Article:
[ . . . ]
The military industrial complex also sustains and feeds off the Bush administration's so-called "global war on terror," or GWOT. Most experts on terrorism would agree that the GWOT is largely a fiction created to simplify a multifaceted problem and heighten fear so that the flow of taxpayer money will continue unabated. Fighting terrorism worldwide, even where it does not exist, isn't cheap, particularly as the increasing reliance on contractors is much more expensive per man-hour than using full-time government employees.
Giraldi estimates that the War on Terror, Inc. has cost the American taxpayer approximately $200 billion since 2001, a figure which does not include military operations in Iraq and Afghanistan. He figures that if there are 5,000 "terrorists" worldwide, the American taxpayer forks over an amazing $40 million per "terrorist." To reiterate, that figure does not include Iraq and Afghanistan. Giraldi adds the following observation:
No other country attacks terrorism in such a disproportionate fashion, and many of America's allies have successfully combated it using police and intelligence resources. . . . That's using an elephant to squash a fly. Considering that the fly can move a lot faster than the elephant, no victory is likely to happen soon, apart from the odd "Mission Accomplished" banner here and there.
Having lived and worked in Turkey, Giraldi might appreciate the irony of his remarks if they were spoken with Turkey as the subject instead of the US. According to Ergil, some 40,000 Mehmetciks will be involved in TSK operations in South Kurdistan in order to fight less than 4,000 Kurdish gerîlas which Turkey claims are resident in the South. I recommend a good long read of both articles. Giraldi in particular names names of think-tanks, corporations, and individuals associated with this for-profit orgy instigated by the military-industrial complex--along with Eisenhower's prophetic quote from 1961.
Over at ZNet, Taner Akcam has a recent article in which he explains the situation surrounding his detention by Canadian customs officials in February and the harassment he's undergone from Turkish fascists located in the US. He goes into detail about the efforts of three Gray Wolf organizations against him--the Assembly of Turkish American Associations, Tall Armenian Tale, and Turkish Forum--especially regarding their efforts to paint him as a "terrorist" by posting manufactured and photoshopped propaganda against him on sites like Wikipedia. They even tried to pass Taner Akcam off as a PKK gerîla.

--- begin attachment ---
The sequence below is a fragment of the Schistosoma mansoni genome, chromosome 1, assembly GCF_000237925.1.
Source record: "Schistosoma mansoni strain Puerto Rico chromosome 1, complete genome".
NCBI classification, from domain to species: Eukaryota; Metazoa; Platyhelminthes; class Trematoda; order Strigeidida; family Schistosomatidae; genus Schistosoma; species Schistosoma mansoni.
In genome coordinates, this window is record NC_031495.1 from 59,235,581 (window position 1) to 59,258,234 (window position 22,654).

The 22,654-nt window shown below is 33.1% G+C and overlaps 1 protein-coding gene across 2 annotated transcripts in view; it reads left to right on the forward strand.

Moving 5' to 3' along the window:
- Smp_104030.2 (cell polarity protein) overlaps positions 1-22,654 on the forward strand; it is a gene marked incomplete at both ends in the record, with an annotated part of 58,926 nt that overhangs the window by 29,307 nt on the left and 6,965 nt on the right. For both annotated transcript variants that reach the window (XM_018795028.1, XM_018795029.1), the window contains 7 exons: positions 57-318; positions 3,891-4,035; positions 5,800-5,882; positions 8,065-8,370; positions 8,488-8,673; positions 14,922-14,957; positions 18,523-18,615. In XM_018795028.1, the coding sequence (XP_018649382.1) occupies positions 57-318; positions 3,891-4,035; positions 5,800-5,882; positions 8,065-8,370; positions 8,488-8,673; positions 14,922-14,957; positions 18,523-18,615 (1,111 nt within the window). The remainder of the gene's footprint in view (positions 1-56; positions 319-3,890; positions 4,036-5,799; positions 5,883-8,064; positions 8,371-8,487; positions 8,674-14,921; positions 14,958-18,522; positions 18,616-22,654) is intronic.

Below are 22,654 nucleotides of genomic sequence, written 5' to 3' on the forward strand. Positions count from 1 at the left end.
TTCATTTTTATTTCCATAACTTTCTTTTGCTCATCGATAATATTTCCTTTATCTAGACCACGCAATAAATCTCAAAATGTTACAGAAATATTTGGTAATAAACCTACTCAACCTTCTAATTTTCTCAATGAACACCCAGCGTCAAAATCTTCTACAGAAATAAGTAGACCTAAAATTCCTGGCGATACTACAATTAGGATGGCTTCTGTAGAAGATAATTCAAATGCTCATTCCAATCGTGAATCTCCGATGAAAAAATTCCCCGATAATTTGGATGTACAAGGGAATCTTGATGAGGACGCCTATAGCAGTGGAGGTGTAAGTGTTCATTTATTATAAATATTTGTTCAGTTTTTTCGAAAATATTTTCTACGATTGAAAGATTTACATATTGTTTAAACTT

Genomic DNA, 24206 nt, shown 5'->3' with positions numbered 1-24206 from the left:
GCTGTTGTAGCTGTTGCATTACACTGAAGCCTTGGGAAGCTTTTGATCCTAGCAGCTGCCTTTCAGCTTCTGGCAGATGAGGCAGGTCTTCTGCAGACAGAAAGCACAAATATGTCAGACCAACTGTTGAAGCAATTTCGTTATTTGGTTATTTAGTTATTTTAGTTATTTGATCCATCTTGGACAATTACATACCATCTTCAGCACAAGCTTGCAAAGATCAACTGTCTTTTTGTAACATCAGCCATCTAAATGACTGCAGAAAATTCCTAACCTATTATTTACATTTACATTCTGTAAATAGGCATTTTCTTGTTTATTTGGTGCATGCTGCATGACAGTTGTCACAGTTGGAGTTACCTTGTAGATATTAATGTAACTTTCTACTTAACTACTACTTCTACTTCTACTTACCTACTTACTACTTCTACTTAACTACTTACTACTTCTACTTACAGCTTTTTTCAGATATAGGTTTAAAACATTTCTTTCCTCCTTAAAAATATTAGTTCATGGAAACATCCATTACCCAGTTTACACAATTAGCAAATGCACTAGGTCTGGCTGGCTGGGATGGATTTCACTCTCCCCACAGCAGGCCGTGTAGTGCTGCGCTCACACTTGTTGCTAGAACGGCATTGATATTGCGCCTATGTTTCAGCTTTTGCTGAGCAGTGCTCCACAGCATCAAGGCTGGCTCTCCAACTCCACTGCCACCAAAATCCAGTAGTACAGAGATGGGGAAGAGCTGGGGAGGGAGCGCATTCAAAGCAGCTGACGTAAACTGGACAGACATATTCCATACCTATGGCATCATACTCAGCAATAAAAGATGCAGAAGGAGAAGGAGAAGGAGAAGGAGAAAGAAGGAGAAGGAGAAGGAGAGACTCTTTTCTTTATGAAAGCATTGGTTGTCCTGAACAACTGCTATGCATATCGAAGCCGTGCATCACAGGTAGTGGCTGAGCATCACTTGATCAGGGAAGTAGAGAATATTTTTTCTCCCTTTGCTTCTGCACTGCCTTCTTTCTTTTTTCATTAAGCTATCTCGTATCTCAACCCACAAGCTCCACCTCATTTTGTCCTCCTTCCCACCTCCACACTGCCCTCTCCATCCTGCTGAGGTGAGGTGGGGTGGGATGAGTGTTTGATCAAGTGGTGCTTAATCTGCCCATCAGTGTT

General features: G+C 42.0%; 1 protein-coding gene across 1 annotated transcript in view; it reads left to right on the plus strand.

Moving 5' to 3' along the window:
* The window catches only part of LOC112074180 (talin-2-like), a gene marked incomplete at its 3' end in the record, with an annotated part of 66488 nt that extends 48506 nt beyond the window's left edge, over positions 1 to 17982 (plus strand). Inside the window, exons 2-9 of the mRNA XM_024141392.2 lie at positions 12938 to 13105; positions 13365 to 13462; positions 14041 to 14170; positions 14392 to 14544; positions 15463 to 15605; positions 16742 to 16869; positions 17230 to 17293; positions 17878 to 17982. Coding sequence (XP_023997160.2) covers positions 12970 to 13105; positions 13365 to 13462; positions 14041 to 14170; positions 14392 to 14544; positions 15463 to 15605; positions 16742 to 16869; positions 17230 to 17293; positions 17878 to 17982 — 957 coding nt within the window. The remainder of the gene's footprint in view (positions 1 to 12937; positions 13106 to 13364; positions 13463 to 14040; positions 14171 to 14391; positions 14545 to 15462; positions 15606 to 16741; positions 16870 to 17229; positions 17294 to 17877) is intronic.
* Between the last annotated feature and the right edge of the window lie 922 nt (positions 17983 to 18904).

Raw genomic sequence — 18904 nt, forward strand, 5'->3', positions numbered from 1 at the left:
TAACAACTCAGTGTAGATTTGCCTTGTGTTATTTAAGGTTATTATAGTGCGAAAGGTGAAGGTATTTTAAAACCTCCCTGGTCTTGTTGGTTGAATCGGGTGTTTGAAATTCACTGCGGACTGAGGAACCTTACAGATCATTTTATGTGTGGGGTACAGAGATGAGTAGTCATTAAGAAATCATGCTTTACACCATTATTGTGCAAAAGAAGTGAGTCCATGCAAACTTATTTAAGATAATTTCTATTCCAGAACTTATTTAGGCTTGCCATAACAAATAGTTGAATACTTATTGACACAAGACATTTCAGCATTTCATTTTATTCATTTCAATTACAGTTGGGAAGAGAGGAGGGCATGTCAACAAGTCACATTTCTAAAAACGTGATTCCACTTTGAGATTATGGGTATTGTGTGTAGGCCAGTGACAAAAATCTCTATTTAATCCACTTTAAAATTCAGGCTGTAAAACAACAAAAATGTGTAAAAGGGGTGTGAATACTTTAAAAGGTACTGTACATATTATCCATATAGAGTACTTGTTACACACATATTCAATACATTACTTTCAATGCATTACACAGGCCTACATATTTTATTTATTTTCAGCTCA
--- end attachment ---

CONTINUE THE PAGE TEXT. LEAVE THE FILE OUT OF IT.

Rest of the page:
But what does anyone expect of the same type of scum who murdered Hrant Dink?
Theoretically, it's always an honor to be passed off as a gerîla, but it's not so bad to be labeled a "terrorist-communist" either, especially when the labeling is done by the likes of the fascists at ATAA, Tall Armenian Tale, and Turkish Forum, but I understand the practical problems that such a label causes Akcam when dealing with Americans--especially the idiots working at American customs. After all, if it's not on American Idol, Americans don't know anything about it.
A last item also from ZNet, comes from Professor Edward Herman. Compare his piece on mass-murderer Richard Holbrooke with something posted recently on Rastî, about Holbrooke's visit to Maxmur. Keep in mind that Lockheed Martin's Joseph Ralston recently lied in his testimony to Congress regarding Kurds in general and Maxmur in particular. We also have Danny Fried's big lies about Maxmur during the recent US/Turkish attacks against Kurds in Europe.
It's clear that the US policy toward the refugees at Maxmur is to adopt the Ankara regime's lies about the camp being inhabited by "terrorists" and never mind the facts of the situation. The intention of the US is to forcibly repatriate the 11,000 refugees to Turkey as "terrorists."
We all know what that means, don't we?